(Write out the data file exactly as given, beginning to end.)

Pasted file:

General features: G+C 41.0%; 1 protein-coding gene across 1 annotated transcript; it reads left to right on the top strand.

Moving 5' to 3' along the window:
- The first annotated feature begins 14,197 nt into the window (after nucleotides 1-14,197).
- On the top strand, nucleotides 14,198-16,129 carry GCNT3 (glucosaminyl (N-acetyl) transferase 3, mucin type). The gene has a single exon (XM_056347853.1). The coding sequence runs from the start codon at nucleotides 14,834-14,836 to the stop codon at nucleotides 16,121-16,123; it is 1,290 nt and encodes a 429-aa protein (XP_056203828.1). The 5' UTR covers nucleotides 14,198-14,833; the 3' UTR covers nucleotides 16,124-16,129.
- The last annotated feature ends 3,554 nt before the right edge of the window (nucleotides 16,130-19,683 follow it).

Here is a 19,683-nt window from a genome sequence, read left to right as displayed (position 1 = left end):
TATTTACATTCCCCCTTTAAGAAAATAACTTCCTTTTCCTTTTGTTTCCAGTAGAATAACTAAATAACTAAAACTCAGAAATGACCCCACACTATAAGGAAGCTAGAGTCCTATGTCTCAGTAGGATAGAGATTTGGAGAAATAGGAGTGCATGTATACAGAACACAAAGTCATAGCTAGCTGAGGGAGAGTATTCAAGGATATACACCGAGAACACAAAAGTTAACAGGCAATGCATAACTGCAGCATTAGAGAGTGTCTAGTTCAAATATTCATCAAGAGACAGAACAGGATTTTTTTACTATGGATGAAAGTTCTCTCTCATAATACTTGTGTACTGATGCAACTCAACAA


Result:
General features: G+C 41.0%; 1 protein-coding gene across 1 annotated transcript; it reads left to right on the top strand.

Moving 5' to 3' along the window:
- The first annotated feature begins 14,197 nt into the window (after nucleotides 1-14,197).
- On the top strand, nucleotides 14,198-16,129 carry GCNT3 (glucosaminyl (N-acetyl) transferase 3, mucin type). The gene has a single exon (XM_056347853.1). The coding sequence runs from the start codon at nucleotides 14,834-14,836 to the stop codon at nucleotides 16,121-16,123; it is 1,290 nt and encodes a 429-aa protein (XP_056203828.1). The 5' UTR covers nucleotides 14,198-14,833; the 3' UTR covers nucleotides 16,124-16,129.
- The last annotated feature ends 3,554 nt before the right edge of the window (nucleotides 16,130-19,683 follow it).

Here is a 19,683-nt window from a genome sequence, read left to right as displayed (position 1 = left end):
TATTTACATTCCCCCTTTAAGAAAATAACTTCCTTTTCCTTTTGTTTCCAGTAGAATAACTAAATAACTAAAACTCAGAAATGACCCCACACTATAAGGAAGCTAGAGTCCTATGTCTCAGTAGGATAGAGATTTGGAGAAATAGGAGTGCATGTATACAGAACACAAAGTCATAGCTAGCTGAGGGAGAGTATTCAAGGATATACACCGAGAACACAAAAGTTAACAGGCAATGCATAACTGCAGCATTAGAGAGTGTCTAGTTCAAATATTCATCAAGAGACAGAACAGGATTTTTTTACTATGGATGAAAGTTCTCTCTCATAATACTTGTGTACTGATGCAACTCAACAA